New lease cars may be becoming greener, new research would appear to indicate.
Data released by the European Environment Agency reveals the average carbon footprint created by a new passenger car sold in the EU last year was some 3.7 per cent lower than that seen in 2009.
Such a fall represents the second-largest annual drop experienced since records began in 2000, with the typical vehicle in the eurozone now producing 140g of CO2 per km travelled.
Under current progress, the agency claims that the goal of achieving a 130g CO2/km rate will be met before the 2015 deadline.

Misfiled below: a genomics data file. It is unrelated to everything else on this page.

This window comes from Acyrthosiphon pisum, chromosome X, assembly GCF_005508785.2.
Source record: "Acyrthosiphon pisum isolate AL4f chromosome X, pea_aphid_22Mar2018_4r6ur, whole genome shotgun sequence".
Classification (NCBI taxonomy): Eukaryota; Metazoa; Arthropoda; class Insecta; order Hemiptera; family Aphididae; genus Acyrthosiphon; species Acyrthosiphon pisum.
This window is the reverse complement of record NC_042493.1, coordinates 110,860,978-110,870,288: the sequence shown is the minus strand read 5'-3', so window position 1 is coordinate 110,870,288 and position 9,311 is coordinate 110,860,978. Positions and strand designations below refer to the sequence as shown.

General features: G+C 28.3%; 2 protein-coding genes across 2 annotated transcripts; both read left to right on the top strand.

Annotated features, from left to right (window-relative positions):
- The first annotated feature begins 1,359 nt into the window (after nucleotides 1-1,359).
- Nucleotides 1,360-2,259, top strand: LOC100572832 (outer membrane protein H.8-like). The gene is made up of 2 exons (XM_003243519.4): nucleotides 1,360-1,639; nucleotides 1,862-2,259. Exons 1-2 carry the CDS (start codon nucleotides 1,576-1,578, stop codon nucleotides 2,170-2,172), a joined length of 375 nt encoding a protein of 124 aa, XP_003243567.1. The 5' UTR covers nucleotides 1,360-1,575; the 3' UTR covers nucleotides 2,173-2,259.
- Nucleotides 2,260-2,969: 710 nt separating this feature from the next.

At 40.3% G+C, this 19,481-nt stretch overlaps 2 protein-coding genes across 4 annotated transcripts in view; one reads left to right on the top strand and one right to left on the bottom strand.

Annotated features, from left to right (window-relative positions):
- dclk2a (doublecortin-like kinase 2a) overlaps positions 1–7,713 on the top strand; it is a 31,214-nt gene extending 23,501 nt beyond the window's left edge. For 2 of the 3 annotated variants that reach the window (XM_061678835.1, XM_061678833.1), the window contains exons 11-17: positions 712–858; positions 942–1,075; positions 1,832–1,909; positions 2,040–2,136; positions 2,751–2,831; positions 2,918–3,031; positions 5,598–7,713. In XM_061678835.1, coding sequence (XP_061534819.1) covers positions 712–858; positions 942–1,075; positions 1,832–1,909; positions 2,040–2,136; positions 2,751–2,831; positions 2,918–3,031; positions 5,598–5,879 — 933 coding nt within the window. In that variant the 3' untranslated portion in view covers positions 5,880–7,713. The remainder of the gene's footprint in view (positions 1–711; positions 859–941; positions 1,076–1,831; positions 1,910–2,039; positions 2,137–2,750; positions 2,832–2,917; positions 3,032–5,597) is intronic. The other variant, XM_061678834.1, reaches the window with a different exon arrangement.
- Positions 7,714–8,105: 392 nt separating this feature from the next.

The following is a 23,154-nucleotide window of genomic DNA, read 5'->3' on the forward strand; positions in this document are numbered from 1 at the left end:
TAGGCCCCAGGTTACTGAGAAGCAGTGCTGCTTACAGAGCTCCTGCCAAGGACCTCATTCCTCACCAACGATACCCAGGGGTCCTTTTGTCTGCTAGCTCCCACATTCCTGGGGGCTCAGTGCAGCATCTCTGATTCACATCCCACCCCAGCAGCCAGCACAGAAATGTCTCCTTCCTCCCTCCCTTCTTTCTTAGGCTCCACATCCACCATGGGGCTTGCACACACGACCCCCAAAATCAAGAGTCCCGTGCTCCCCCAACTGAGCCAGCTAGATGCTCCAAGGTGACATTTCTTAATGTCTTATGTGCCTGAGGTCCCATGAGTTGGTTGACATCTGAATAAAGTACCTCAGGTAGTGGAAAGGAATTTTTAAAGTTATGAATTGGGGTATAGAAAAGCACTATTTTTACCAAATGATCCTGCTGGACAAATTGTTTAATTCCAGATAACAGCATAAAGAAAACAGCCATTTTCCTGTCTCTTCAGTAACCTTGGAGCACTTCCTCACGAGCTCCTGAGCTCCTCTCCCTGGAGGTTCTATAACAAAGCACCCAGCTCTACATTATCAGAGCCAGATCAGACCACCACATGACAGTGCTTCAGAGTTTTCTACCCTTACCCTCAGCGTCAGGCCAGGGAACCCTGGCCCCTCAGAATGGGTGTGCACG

Climate action commissioner Connie Hedegaard claims that the figures prove “that setting targets delivers results and stimulates the car industry to put greener cars on the market”.
“These innovations also ensure that Europe’s car industry remains competitive in the changing global market,” she states.
However, the decline remains some way off the 5.1 per cent fall recorded in 2009 – something that was partially attributed to the economic crisis and the introduction of a number of vehicle scrappage schemes.
According to the European Commission, road transport alone accounts for around one-fifth of the EU’s total CO2 emissions.
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